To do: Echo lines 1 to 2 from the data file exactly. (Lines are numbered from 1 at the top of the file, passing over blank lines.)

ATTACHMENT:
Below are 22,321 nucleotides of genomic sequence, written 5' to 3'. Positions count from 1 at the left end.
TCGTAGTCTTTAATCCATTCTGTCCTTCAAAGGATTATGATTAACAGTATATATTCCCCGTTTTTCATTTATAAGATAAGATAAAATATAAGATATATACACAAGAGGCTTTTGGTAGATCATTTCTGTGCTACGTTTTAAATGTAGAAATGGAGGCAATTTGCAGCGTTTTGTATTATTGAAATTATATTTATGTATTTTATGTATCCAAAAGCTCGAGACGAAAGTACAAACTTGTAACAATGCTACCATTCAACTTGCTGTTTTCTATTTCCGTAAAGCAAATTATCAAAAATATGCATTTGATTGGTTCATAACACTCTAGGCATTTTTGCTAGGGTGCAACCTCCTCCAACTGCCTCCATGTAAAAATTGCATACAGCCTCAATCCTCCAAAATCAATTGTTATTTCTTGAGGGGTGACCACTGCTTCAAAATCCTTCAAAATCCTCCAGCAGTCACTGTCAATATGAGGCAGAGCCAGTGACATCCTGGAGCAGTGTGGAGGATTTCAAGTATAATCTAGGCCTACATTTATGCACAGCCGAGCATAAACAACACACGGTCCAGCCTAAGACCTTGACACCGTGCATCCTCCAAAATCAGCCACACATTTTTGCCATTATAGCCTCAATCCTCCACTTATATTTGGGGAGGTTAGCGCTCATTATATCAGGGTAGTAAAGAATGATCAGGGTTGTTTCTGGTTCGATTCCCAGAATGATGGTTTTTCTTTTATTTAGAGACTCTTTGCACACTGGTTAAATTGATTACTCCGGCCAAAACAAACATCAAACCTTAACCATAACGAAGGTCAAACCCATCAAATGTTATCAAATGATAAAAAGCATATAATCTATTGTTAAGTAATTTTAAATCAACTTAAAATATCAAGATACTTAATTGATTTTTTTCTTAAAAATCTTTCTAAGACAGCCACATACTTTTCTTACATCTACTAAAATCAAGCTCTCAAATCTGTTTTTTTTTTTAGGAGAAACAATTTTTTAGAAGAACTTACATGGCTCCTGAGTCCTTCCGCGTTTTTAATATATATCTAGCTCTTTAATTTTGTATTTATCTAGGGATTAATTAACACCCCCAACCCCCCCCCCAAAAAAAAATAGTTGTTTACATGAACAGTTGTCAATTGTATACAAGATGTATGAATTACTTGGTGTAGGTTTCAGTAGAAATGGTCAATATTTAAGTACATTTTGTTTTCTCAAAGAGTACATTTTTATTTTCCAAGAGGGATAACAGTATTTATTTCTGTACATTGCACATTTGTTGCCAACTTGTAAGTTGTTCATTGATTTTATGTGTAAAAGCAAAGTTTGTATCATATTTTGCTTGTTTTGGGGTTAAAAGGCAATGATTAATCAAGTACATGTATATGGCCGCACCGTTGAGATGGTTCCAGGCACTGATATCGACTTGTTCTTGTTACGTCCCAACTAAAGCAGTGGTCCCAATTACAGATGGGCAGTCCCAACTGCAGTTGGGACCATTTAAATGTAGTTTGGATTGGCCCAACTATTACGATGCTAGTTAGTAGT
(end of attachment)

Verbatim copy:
Below are 22,321 nucleotides of genomic sequence, written 5' to 3'. Positions count from 1 at the left end.
TCGTAGTCTTTAATCCATTCTGTCCTTCAAAGGATTATGATTAACAGTATATATTCCCCGTTTTTCATTTATAAGATAAGATAAAATATAAGATATATACACAAGAGGCTTTTGGTAGATCATTTCTGTGCTACGTTTTAAATGTAGAAATGGAGGCAATTTGCAGCGTTTTGTATTATTGAAATTATATTTATGTATTTTATGTATCCAAAAGCTCGAGACGAAAGTACAAACTTGTAACAATGCTACCATTCAACTTGCTGTTTTCTATTTCCGTAAAGCAAATTATCAAAAATATGCATTTGATTGGTTCATAACACTCTAGGCATTTTTGCTAGGGTGCAACCTCCTCCAACTGCCTCCATGTAAAAATTGCATACAGCCTCAATCCTCCAAAATCAATTGTTATTTCTTGAGGGGTGACCACTGCTTCAAAATCCTTCAAAATCCTCCAGCAGTCACTGTCAATATGAGGCAGAGCCAGTGACATCCTGGAGCAGTGTGGAGGATTTCAAGTATAATCTAGGCCTACATTTATGCACAGCCGAGCATAAACAACACACGGTCCAGCCTAAGACCTTGACACCGTGCATCCTCCAAAATCAGCCACACATTTTTGCCATTATAGCCTCAATCCTCCACTTATATTTGGGGAGGTTAGCGCTCATTATATCAGGGTAGTAAAGAATGATCAGGGTTGTTTCTGGTTCGATTCCCAGAATGATGGTTTTTCTTTTATTTAGAGACTCTTTGCACACTGGTTAAATTGATTACTCCGGCCAAAACAAACATCAAACCTTAACCATAACGAAGGTCAAACCCATCAAATGTTATCAAATGATAAAAAGCATATAATCTATTGTTAAGTAATTTTAAATCAACTTAAAATATCAAGATACTTAATTGATTTTTTTCTTAAAAATCTTTCTAAGACAGCCACATACTTTTCTTACATCTACTAAAATCAAGCTCTCAAATCTGTTTTTTTTTTTAGGAGAAACAATTTTTTAGAAGAACTTACATGGCTCCTGAGTCCTTCCGCGTTTTTAATATATATCTAGCTCTTTAATTTTGTATTTATCTAGGGATTAATTAACACCCCCAACCCCCCCCCCAAAAAAAAATAGTTGTTTACATGAACAGTTGTCAATTGTATACAAGATGTATGAATTACTTGGTGTAGGTTTCAGTAGAAATGGTCAATATTTAAGTACATTTTGTTTTCTCAAAGAGTACATTTTTATTTTCCAAGAGGGATAACAGTATTTATTTCTGTACATTGCACATTTGTTGCCAACTTGTAAGTTGTTCATTGATTTTATGTGTAAAAGCAAAGTTTGTATCATATTTTGCTTGTTTTGGGGTTAAAAGGCAATGATTAATCAAGTACATGTATATGGCCGCACCGTTGAGATGGTTCCAGGCACTGATATCGACTTGTTCTTGTTACGTCCCAACTAAAGCAGTGGTCCCAATTACAGATGGGCAGTCCCAACTGCAGTTGGGACCATTTAAATGTAGTTTGGATTGGCCCAACTATTACGATGCTAGTTAGTAGT